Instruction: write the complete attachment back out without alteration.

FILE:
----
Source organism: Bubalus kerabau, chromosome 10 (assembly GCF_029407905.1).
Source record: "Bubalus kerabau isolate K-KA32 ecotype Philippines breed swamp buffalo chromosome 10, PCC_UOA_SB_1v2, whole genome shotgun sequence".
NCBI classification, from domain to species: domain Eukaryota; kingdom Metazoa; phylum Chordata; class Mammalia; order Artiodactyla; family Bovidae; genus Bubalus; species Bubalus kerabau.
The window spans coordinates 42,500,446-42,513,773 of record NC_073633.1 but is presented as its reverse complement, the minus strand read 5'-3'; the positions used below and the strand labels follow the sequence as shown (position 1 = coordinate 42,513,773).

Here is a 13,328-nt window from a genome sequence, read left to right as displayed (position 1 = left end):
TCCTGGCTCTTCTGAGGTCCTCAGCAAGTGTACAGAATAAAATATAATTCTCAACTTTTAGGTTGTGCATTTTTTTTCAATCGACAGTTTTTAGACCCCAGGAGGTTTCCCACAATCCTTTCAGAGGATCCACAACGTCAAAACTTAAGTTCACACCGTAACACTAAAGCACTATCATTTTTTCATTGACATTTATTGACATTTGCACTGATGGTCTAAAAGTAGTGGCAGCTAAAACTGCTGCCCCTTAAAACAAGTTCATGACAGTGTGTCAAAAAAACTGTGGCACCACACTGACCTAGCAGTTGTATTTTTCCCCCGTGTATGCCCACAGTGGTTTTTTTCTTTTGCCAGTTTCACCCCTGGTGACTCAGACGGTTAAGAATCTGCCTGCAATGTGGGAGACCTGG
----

Source organism: Bubalus kerabau, chromosome 10 (assembly GCF_029407905.1).
Source record: "Bubalus kerabau isolate K-KA32 ecotype Philippines breed swamp buffalo chromosome 10, PCC_UOA_SB_1v2, whole genome shotgun sequence".
NCBI classification, from domain to species: domain Eukaryota; kingdom Metazoa; phylum Chordata; class Mammalia; order Artiodactyla; family Bovidae; genus Bubalus; species Bubalus kerabau.
The window spans coordinates 42,500,446-42,513,773 of record NC_073633.1 but is presented as its reverse complement, the minus strand read 5'-3'; the positions used below and the strand labels follow the sequence as shown (position 1 = coordinate 42,513,773).

Here is a 13,328-nt window from a genome sequence, read left to right as displayed (position 1 = left end):
TCCTGGCTCTTCTGAGGTCCTCAGCAAGTGTACAGAATAAAATATAATTCTCAACTTTTAGGTTGTGCATTTTTTTTCAATCGACAGTTTTTAGACCCCAGGAGGTTTCCCACAATCCTTTCAGAGGATCCACAACGTCAAAACTTAAGTTCACACCGTAACACTAAAGCACTATCATTTTTTCATTGACATTTATTGACATTTGCACTGATGGTCTAAAAGTAGTGGCAGCTAAAACTGCTGCCCCTTAAAACAAGTTCATGACAGTGTGTCAAAAAAACTGTGGCACCACACTGACCTAGCAGTTGTATTTTTCCCCCGTGTATGCCCACAGTGGTTTTTTTCTTTTGCCAGTTTCACCCCTGGTGACTCAGACGGTTAAGAATCTGCCTGCAATGTGGGAGACCTGG